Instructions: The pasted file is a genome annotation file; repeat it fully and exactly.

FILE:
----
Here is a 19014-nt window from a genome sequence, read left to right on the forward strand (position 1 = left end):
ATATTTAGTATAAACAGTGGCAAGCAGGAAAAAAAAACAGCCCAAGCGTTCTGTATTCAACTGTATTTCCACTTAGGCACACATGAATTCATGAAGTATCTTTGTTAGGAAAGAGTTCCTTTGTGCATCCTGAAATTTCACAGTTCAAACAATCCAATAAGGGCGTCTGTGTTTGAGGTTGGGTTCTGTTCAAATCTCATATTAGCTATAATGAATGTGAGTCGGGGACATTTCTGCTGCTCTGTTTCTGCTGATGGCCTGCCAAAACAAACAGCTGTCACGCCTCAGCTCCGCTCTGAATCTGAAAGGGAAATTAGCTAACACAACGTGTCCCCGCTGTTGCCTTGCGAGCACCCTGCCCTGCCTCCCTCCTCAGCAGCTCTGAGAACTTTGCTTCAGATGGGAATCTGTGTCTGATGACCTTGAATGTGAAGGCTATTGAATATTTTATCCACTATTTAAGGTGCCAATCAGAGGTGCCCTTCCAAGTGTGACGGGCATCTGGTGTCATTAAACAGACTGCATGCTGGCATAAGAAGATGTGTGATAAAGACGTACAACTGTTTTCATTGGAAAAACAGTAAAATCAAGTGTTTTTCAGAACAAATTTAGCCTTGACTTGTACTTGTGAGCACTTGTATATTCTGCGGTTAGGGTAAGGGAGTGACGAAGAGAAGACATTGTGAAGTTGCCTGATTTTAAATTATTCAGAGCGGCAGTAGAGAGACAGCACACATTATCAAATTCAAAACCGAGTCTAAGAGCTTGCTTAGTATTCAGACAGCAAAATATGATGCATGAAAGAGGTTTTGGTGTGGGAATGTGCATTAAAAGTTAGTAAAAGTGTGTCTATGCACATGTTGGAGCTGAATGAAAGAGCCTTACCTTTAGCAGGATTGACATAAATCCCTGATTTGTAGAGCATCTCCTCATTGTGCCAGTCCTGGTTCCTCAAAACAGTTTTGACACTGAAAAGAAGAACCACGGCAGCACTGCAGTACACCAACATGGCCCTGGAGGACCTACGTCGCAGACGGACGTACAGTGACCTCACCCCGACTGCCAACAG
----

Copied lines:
Here is a 19014-nt window from a genome sequence, read left to right on the forward strand (position 1 = left end):
ATATTTAGTATAAACAGTGGCAAGCAGGAAAAAAAAACAGCCCAAGCGTTCTGTATTCAACTGTATTTCCACTTAGGCACACATGAATTCATGAAGTATCTTTGTTAGGAAAGAGTTCCTTTGTGCATCCTGAAATTTCACAGTTCAAACAATCCAATAAGGGCGTCTGTGTTTGAGGTTGGGTTCTGTTCAAATCTCATATTAGCTATAATGAATGTGAGTCGGGGACATTTCTGCTGCTCTGTTTCTGCTGATGGCCTGCCAAAACAAACAGCTGTCACGCCTCAGCTCCGCTCTGAATCTGAAAGGGAAATTAGCTAACACAACGTGTCCCCGCTGTTGCCTTGCGAGCACCCTGCCCTGCCTCCCTCCTCAGCAGCTCTGAGAACTTTGCTTCAGATGGGAATCTGTGTCTGATGACCTTGAATGTGAAGGCTATTGAATATTTTATCCACTATTTAAGGTGCCAATCAGAGGTGCCCTTCCAAGTGTGACGGGCATCTGGTGTCATTAAACAGACTGCATGCTGGCATAAGAAGATGTGTGATAAAGACGTACAACTGTTTTCATTGGAAAAACAGTAAAATCAAGTGTTTTTCAGAACAAATTTAGCCTTGACTTGTACTTGTGAGCACTTGTATATTCTGCGGTTAGGGTAAGGGAGTGACGAAGAGAAGACATTGTGAAGTTGCCTGATTTTAAATTATTCAGAGCGGCAGTAGAGAGACAGCACACATTATCAAATTCAAAACCGAGTCTAAGAGCTTGCTTAGTATTCAGACAGCAAAATATGATGCATGAAAGAGGTTTTGGTGTGGGAATGTGCATTAAAAGTTAGTAAAAGTGTGTCTATGCACATGTTGGAGCTGAATGAAAGAGCCTTACCTTTAGCAGGATTGACATAAATCCCTGATTTGTAGAGCATCTCCTCATTGTGCCAGTCCTGGTTCCTCAAAACAGTTTTGACACTGAAAAGAAGAACCACGGCAGCACTGCAGTACACCAACATGGCCCTGGAGGACCTACGTCGCAGACGGACGTACAGTGACCTCACCCCGACTGCCAACAG